Academic journal article Public Administration Review

Administrative Interpretation of Statutes: A Constitutional View on the "New World Order" of Public Administration

Academic journal article Public Administration Review

Administrative Interpretation of Statutes: A Constitutional View on the "New World Order" of Public Administration

Article excerpt

The delegation of broad discretionary powers from the legislature to administrative agencies is a subject that starts the adrenaline flowing. This is especially true for many who write about public administration and the Constitution. The intense physical reaction is precipitated, in part, by the passionate debate regarding the legitimacy of the administrative state (see for example, Spicer and Terry, 1993; Lowi, 1993; Rohr, 1993; Warren, 1993). Anti-delegation theorists argue that the transfer of broad legislative authority to administrative agencies has resulted in the abuse of the American people (Schoenbrod, 1993); caused several "Political derangements" (Lowi, 1987); enabled legislators to avoid making tough policy decisions, thus shirking their constitutional responsibilities (Ely, 1980); and has contributed to a reduction in public welfare (Aranson, Gellhorn, and Robinson, 1982). In a counter attack, pro-delegation theorists, most notably Jerry Mashaw (1985), argue that the literature does not support the normative claims or predictions made by the "anti-delegation fraternity." According to Mashaw, this "truly heroic theorizing" is based upon numerous unproven behavioral hypotheses" (p. 88). Mashaw and other pro-delegation scholars assert that, despite the objections of anti-delegation theorists, broad delegation is a necessity for any form of representative government.(1)

Central to the delegation debate are questions relating to statutory interpretation. These questions focus on two analytically distinct, yet interrelated areas of concern. The first pertains to the characteristics of an agency's statute(s) and the extent to which such characteristics impermissibly increase the discretionary authority and power of career civil servants. It is generally presumed that the characteristics of a statute have a significant influence on the amount of discretionary authority and power exercised by administrative officials. Theoretically speaking, broad, vague, and ambiguous statutes increase the discretionary authority and power of administrative officials because these characteristics allow, among other things, greater latitude and autonomy in the realm of statutory interpretation.(2)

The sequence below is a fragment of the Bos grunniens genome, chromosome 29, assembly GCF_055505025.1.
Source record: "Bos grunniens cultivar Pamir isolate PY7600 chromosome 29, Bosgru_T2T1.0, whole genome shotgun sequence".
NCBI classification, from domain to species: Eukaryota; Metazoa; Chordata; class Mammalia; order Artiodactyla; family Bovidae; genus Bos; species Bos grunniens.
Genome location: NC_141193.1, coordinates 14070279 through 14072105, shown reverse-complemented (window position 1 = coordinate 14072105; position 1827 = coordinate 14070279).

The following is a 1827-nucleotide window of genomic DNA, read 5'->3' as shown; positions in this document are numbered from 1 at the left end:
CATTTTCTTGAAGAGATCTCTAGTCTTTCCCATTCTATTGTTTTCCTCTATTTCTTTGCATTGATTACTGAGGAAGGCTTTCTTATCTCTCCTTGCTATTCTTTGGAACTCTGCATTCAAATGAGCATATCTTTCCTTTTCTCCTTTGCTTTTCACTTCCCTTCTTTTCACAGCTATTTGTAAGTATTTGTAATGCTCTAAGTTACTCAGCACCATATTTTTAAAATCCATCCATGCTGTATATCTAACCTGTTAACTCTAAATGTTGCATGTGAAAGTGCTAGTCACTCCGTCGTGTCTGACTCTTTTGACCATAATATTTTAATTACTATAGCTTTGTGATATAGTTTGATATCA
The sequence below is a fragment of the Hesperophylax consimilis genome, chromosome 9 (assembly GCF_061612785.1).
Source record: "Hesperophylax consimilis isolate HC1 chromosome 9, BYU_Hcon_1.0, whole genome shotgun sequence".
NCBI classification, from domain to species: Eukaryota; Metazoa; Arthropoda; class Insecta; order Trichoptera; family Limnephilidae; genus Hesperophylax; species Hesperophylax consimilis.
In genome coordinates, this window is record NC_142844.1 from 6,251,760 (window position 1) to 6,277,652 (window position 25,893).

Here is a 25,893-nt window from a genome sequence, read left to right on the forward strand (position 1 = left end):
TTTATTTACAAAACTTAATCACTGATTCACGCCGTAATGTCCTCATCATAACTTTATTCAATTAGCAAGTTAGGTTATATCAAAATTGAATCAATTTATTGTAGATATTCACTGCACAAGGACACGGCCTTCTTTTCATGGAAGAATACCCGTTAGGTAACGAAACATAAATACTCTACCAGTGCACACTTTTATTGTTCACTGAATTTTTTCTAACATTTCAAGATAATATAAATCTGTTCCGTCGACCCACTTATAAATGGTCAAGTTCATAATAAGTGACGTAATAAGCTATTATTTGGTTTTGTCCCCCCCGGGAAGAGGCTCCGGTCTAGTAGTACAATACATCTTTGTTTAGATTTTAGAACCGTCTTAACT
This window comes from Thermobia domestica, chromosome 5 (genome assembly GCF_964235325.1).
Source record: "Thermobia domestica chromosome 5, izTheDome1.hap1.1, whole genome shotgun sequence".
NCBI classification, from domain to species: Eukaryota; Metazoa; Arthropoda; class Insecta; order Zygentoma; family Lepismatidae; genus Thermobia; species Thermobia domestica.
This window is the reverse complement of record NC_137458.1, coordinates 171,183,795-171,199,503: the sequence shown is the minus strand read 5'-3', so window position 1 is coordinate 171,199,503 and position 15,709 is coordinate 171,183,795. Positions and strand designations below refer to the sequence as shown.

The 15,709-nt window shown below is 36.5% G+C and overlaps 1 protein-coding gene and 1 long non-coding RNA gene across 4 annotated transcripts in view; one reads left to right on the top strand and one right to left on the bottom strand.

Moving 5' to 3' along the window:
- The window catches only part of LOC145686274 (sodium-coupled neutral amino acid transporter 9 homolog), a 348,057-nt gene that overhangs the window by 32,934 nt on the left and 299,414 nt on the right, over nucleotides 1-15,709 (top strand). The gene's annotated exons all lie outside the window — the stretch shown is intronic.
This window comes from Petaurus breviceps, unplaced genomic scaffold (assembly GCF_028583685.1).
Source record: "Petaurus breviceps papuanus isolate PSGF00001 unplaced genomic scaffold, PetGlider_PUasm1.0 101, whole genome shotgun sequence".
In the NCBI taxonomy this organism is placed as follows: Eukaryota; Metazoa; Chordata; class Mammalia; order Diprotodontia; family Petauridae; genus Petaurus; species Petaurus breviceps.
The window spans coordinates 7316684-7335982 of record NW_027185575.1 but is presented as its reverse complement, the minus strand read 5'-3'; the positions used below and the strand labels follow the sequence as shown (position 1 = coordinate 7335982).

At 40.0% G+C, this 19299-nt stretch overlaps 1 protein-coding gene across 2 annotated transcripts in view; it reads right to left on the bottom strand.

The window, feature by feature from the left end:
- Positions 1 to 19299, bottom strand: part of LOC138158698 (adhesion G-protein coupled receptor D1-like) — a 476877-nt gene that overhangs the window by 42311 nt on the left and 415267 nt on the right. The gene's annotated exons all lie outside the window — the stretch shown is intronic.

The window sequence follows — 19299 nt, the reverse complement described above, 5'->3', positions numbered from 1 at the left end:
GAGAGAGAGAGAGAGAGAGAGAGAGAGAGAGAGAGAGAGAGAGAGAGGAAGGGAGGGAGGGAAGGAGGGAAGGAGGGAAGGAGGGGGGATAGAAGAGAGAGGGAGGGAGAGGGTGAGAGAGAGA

The second area of concern relates to the actual exercise of discretionary authority and power by administrative officials in the interpretation of statutes and the policy choices made as a result of such interpretations. Stated somewhat differently, it is the type of policy choices made by administrative officials in the translation of statutory mandates into concrete action (i.e., rules, programs, and policies) that is the focus of attention. Because statutory interpretation is "unavoidably an act of creating meaning", (Diver, 1985; 582), scholars have engaged in lengthy conversations about who (i.e., judges, elected political officials, or career administrators) has the ultimate authority to determine the exact meaning of a statute. This issue is front and center in discussion concerning the so-called "judicial deference" doctrine, which encourages the courts to defer to an agency's interpretation of a statute when it has primary responsibility for administering the statute. The judicial deference doctrine is based on the argument that if an agency's statute is silent or ambiguous with respect to a specific issue and, if the legislative intent or history is unclear, the agencys interpretation, not the court's, should be given controlling weight, if it is reasonable. Underpinning this argument is the assumption that agency officials are in a better position to understand the intricacies of statutory provisions because of their specialized-knowledge, expertise, and experience (Pierce, 1988; Starr, 1986; Diver, 1985).

The nature, scope, and complexity of the issues noted above indicate the importance that statutory interpretation has in the American political system. Despite its importance, public organization theorists have not expressed much interest in examining statutory interpretation from the perspective of public administrators. …

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